The property Po Chun-chung lives at is jointly owned by himself, and his brother Danny Po Chun-wong. Danny Po Chun-wong has some substantial background: he was a council member of the Shandong Overseas Friendship Association directly under the CPC Shandong Province Committee, a position Barry Cheung Chun-yuen also held.
A former 50-cent party member of the Institute, alias Ah Ho who is around 30 years old, said that Po Chun-chung often goes to the Institute and is a leader of the online commentator team. Ah Ho also recognised Danny Po Chun-wong and said that he also goes to the Institute. Although he does not know Danny Po Chun-wong by name, he remembers that Danny Po Chun-wong speaks fluent Mandarin.
In 2008, Ah Ho was referred by a friend to work as a public opinion surveyor at the Institute. “One must be referred to join the Institute. Their vacancies are never advertised.” Work hours at the institute is between 9am and 5pm. “After half a year, the Institute think I have been doing quite well and suggested me to join the ‘online commentator’ team.”
Their official job title is “telephone and internet surveyor”. All of them have to participate a two-week training course, to learn how to argue with netizens who object or criticise the government. “I have seen Cheung Chi-kong, Barry Cheung Chun-yuen and CY Leung at the Institute. On day, CY Leung went into the training room before our lesson began and said hello and welcomed us to join the team.” There were six to seven of us at each course, and Po Chun-chung was in charge of explaining the payment system. “He only referred to himself as Mr Chan then. All trainees have to surrender their personal belongings including mobile phone before entering the classroom every time, to prevent us from recording at the class. Handouts would also be collected after each lesson to prevent any information leak.”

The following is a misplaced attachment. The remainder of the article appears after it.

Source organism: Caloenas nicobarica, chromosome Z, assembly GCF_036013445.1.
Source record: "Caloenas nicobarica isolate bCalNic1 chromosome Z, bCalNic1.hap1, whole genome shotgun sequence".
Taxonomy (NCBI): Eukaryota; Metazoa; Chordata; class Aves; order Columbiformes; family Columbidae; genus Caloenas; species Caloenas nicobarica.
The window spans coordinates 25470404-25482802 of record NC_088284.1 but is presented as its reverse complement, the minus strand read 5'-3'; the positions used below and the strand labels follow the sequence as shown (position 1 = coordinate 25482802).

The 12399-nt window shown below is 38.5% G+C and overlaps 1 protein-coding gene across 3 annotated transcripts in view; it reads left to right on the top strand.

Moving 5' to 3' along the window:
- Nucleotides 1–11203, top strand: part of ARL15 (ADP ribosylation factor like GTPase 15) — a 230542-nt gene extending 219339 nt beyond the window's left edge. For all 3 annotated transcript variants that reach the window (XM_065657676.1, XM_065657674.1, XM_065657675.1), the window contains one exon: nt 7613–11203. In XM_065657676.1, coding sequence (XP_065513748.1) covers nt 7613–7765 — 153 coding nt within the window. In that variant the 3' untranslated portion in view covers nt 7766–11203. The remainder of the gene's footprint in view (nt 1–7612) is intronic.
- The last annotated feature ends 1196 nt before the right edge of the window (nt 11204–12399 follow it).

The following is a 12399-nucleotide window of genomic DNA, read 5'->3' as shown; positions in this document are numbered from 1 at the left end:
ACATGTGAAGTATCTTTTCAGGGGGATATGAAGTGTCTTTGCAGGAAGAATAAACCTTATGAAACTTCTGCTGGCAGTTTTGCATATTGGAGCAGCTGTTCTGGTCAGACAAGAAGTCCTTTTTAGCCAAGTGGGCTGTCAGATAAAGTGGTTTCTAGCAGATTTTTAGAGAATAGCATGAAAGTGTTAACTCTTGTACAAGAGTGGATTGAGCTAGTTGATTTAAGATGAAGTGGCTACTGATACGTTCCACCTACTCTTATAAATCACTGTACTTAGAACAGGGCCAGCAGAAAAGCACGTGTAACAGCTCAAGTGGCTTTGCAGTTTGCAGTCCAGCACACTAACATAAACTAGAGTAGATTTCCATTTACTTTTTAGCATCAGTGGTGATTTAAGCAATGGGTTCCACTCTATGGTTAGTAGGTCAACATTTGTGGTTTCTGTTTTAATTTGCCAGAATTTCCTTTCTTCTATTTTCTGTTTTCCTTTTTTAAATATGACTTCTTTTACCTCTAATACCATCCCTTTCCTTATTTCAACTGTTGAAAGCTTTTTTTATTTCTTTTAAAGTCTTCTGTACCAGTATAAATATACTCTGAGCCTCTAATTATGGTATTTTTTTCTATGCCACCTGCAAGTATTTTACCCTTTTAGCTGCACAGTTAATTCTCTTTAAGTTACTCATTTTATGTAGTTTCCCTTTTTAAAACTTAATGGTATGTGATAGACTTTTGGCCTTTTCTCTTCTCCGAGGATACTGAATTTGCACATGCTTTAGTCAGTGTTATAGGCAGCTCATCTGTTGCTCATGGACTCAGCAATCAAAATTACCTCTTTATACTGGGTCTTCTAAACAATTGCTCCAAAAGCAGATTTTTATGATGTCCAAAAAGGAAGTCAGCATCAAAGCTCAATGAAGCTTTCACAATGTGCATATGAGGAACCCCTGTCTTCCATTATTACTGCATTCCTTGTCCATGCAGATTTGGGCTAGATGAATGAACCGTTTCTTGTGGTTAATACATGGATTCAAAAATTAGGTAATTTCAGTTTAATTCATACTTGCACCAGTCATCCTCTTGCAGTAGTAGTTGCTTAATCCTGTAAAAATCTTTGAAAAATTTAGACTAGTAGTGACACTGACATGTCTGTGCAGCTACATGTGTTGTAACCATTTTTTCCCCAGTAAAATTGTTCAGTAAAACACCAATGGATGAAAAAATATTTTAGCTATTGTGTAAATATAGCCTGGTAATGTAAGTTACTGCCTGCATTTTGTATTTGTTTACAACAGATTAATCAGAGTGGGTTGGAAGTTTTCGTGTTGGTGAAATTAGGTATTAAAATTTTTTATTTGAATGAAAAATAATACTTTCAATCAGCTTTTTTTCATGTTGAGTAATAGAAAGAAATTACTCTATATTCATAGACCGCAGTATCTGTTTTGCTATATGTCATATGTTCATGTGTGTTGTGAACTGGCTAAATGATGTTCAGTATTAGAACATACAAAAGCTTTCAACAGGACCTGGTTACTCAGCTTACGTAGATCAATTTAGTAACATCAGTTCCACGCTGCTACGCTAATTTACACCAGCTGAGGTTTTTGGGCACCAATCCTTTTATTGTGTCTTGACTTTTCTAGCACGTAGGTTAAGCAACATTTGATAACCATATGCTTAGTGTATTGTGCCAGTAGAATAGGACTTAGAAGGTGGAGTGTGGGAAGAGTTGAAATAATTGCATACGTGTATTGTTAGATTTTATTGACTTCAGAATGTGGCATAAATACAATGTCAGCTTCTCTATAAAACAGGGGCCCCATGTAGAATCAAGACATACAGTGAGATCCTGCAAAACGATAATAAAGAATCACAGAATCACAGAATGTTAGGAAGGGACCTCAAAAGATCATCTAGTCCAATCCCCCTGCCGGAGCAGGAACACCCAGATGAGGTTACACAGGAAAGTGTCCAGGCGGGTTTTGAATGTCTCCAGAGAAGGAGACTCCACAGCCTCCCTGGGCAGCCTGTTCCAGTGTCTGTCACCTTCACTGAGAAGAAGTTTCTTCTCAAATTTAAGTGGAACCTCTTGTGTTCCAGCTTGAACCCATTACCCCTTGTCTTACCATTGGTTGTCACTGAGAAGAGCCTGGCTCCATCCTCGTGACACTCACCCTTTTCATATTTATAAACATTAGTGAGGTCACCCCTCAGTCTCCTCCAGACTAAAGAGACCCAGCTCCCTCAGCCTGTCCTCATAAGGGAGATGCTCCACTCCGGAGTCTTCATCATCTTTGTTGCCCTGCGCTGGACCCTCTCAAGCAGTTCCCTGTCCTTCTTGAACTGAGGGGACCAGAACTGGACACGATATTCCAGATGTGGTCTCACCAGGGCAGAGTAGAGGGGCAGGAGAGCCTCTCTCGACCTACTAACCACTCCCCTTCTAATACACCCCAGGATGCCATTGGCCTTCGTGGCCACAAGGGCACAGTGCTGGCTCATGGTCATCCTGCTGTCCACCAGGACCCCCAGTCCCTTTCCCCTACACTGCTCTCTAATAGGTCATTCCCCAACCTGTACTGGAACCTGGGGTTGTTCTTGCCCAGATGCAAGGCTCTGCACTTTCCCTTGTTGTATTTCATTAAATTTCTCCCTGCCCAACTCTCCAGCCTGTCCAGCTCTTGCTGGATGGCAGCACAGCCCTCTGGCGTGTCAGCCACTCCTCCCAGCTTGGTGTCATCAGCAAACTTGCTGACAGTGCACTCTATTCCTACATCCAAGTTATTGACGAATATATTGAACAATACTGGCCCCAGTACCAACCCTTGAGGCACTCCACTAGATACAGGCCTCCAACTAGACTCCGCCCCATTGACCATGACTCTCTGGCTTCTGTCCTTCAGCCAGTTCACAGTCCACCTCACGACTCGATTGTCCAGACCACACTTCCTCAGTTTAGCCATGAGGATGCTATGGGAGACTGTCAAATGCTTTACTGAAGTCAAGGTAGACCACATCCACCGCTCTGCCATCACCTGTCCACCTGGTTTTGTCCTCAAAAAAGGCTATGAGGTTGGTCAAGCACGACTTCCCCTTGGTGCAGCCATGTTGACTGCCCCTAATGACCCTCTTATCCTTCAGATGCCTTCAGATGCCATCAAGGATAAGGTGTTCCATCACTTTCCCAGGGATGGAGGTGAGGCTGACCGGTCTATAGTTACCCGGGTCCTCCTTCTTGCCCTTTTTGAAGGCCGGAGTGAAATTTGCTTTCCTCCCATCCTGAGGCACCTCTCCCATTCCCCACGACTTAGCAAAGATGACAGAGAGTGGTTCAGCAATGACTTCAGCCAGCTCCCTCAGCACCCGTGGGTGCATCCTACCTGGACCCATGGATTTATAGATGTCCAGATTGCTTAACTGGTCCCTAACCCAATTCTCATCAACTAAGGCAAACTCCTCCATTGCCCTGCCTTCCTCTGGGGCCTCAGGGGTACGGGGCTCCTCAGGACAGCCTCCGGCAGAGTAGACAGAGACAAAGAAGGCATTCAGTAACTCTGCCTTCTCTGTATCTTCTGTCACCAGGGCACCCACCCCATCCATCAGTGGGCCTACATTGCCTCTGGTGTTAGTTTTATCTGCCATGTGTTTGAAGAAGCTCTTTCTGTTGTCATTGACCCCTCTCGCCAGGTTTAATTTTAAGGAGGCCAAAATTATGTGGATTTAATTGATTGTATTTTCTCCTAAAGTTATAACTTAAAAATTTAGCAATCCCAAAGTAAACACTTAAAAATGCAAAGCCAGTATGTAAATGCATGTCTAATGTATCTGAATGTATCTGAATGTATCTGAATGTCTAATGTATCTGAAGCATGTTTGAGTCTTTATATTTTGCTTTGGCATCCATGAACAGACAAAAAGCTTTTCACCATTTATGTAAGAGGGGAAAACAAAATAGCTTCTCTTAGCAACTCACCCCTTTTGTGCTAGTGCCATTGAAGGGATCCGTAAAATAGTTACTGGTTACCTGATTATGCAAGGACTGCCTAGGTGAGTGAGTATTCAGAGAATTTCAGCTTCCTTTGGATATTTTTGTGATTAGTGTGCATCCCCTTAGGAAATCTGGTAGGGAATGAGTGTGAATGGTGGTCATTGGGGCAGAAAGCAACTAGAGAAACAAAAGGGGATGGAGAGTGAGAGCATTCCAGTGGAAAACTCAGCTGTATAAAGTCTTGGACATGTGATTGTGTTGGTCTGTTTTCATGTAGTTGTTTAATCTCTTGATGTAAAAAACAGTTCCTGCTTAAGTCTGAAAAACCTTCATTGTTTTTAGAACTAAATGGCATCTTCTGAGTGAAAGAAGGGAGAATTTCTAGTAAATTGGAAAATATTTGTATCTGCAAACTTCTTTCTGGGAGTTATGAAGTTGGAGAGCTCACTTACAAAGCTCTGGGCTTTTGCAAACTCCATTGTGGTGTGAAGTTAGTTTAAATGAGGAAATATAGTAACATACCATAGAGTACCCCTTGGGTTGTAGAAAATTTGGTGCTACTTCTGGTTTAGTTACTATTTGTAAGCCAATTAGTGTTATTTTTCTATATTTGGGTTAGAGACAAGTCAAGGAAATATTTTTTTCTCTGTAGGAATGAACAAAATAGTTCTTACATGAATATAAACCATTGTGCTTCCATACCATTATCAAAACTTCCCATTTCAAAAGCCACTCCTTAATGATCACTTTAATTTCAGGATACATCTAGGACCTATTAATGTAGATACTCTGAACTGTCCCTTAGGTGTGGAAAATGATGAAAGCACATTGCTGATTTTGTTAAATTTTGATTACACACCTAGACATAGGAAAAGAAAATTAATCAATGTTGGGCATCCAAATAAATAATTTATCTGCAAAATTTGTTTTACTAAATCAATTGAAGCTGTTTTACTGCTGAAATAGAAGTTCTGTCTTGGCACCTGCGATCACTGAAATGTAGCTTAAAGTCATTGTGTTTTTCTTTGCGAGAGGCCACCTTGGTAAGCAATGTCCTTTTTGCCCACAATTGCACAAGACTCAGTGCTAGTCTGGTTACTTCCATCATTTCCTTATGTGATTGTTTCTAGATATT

The online commentators in Hong Kong get paid more than the 50-cent party in China. US$0.32 (HK$2.5) will be paid for each online post (as opposed US$0.08 or RMB0.5, hence the name 50-cent party). If anyone “like” or reply to a commentator’s post, the commentator will receive extra money. After two weeks of training, Ah Ho and the other commentators were sent to work from home. Each commentator will record their own posting records, and report back to their team leaders. The team leaders will conduct random check on these posts and are in charge of payment. The key battle fields are Facebook, and the most popular online forums, namely Hong Kong Golden Forum, UWants, Discuss.com.hk and BabyKingdom. Ah Ho said that the key assignments then were to support high speed rail project and the 2011 political reform. “Besides the team leader Chan Kwong-man, I also saw Stanley Lui Chi-wai, convener of Hong Kong Youth Development Network (a pro-Peking group).” According to Ah Ho, the lazy commentators can make at least US$773 a month, the hard-working ones can easily make over US$1,300 a month.